Devolving Criminal Justice

This issue has sprung to life recently. By and large, most of us aren’t that preoccupied with constitutional affairs. It’s why there was such a low turn-out in the referendum on Part IV of the Governance of Wales Act (the one that vested certain law-making powers at the National Assembly for Wales). That’s right, the 2011 referendum the omniscient Peter Hain said couldn’t be won under “any [foreseeable] circumstances“.

So when people are asked by polling companies whether or not they would like to see criminal justice devolved to Wales, you’d hardly expect them to be gripped by fevered enthusiasm. For starters, I’m not sure I understand what’s encompassed by criminal justice, and I’m something of an anorak. Just how detailed Dai Jones Cwmbach’s knowledge of criminal justice is we can only speculate.

So it’s not a terrific surprise to see that in one of the only comprehensive polls asking the question, just 37% of people in Wales would like to see “the courts and criminal justice system” devolved.

But that may be about to change.

Because it turns out that on occasion the Home Office has decided that Wales is a good place to rehouse criminals convicted of serious offences. Criminals with no former connection to Wales, that is.

I was first alerted to this issue by Paul Flynn, who has written to the Home Secretary to complain following the news that a London gang leader at “serious risk of reoffending” has been rehoused in Newport.

And just days later, WelshNotBritish, in a blogpost titled with characteristic finesse, has uncovered the news that Gavin Benit, a convicted sex offender from Oldham, was “placed” in a flat in Colwyn Bay.

I mentioned earlier on that “on occasion” the Home Office has rehoused serious offenders in Wales. We can be reasonably confident that those occasions number no less than two.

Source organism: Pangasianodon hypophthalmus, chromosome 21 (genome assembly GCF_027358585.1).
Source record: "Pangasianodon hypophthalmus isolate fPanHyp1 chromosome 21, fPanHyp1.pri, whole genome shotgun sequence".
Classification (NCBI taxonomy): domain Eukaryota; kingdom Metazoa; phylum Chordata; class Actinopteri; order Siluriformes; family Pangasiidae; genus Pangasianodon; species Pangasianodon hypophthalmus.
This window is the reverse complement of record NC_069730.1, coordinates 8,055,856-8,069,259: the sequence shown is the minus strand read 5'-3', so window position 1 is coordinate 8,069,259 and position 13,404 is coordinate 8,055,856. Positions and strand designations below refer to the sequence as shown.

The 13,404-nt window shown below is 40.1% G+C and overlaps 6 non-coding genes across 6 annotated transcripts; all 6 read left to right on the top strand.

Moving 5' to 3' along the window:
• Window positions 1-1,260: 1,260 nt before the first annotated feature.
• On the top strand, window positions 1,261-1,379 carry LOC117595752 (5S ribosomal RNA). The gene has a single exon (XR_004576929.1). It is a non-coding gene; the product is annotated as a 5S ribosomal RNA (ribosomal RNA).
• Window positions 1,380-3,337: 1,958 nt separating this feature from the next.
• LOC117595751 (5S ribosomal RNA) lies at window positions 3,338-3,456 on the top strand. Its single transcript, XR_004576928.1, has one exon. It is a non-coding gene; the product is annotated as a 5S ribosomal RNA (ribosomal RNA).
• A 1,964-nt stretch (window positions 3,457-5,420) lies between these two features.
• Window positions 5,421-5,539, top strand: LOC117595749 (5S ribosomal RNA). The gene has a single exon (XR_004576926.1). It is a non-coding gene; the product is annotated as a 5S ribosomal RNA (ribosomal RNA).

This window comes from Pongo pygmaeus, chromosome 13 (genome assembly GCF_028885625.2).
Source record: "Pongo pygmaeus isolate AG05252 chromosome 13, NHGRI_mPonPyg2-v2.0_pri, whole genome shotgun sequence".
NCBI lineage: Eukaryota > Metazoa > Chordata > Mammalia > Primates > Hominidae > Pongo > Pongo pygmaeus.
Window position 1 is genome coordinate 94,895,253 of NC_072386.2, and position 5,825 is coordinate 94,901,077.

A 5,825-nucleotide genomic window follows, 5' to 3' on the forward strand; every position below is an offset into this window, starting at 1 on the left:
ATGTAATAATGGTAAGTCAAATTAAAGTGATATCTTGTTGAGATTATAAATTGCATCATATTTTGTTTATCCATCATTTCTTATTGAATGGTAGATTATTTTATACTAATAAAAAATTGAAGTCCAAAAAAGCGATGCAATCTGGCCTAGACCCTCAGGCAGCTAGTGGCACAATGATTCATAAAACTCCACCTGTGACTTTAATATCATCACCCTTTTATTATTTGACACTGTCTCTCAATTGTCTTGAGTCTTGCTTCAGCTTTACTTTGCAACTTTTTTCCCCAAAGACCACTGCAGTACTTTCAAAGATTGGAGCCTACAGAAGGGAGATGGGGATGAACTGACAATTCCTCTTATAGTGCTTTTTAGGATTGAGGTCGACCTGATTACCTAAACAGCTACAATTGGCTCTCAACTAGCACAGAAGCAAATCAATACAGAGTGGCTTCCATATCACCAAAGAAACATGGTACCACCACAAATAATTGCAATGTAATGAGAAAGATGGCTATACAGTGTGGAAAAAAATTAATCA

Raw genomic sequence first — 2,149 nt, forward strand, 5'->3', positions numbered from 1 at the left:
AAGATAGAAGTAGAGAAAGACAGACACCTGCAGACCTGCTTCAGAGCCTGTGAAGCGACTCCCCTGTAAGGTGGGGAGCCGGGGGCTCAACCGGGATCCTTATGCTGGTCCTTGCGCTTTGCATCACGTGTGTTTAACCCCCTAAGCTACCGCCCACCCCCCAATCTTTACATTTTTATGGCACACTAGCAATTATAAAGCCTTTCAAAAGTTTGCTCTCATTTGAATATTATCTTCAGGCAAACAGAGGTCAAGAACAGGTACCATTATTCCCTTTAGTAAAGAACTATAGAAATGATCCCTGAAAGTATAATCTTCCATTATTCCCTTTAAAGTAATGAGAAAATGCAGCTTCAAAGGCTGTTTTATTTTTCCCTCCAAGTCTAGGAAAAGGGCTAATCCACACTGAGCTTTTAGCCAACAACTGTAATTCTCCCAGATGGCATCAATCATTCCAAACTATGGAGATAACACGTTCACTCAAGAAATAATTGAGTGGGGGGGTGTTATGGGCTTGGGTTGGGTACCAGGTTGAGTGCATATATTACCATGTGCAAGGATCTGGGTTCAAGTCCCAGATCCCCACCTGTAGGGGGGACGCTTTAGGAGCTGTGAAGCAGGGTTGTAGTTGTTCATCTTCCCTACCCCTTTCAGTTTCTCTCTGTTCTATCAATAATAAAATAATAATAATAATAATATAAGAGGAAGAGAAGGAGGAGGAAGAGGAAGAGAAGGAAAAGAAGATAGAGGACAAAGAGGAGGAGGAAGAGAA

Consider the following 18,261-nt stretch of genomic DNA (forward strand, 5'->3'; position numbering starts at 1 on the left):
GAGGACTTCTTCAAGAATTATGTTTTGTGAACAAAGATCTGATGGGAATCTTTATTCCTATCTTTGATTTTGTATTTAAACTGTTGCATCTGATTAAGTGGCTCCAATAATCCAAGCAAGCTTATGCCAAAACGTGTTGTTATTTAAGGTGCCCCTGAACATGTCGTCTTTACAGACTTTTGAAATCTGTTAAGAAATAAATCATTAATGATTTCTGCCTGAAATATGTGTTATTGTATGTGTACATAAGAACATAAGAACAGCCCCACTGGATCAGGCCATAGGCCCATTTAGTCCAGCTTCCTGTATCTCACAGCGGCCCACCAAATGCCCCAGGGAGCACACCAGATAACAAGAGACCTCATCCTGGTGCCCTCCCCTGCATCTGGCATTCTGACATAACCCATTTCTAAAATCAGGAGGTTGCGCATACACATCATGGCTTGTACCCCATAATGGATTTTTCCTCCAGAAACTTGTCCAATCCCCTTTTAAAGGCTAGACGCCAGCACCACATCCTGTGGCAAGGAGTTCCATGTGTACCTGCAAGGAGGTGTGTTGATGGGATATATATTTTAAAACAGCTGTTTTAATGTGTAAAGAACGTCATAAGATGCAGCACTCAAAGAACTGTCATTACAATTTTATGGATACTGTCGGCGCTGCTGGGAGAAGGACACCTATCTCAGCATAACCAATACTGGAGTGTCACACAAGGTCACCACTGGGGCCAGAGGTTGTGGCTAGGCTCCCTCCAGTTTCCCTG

But is there something more systemic going on here? Is the Home Office rehousing serious offenders in Wales as a matter of course? And is this one of the benefits of our criminal justice remaining a reserved matter? After all, Cheryl Gillan as Secretary of State for Wales stated:

I understand that the Welsh Government is planning a consultation on the establishment of a single legal jurisdiction for Wales. But why?

“What is the problem that needs addressing? How would such a change benefit people or business in Wales?

“The pitfalls of a separate legal jurisdiction for Wales, and consequent devolution of the entire criminal justice system, are glaringly obvious. I see no case for changing the current system for England and Wales, which has served Wales well for centuries.

Perhaps those opposing the devolution of criminal justice to Wales, such as Cheryl Gillan, would like to speak to the 15-year old girl raped by Gavin Benit to find out just how such a change would “benefit people or business in Wales”.

It’s why constitutional affairs should bother everyone in Wales, even Dai Jones Cwmbach.

4 Sylw

Filed under Conservatives, Democracy, Police, Welsh Government, Westminster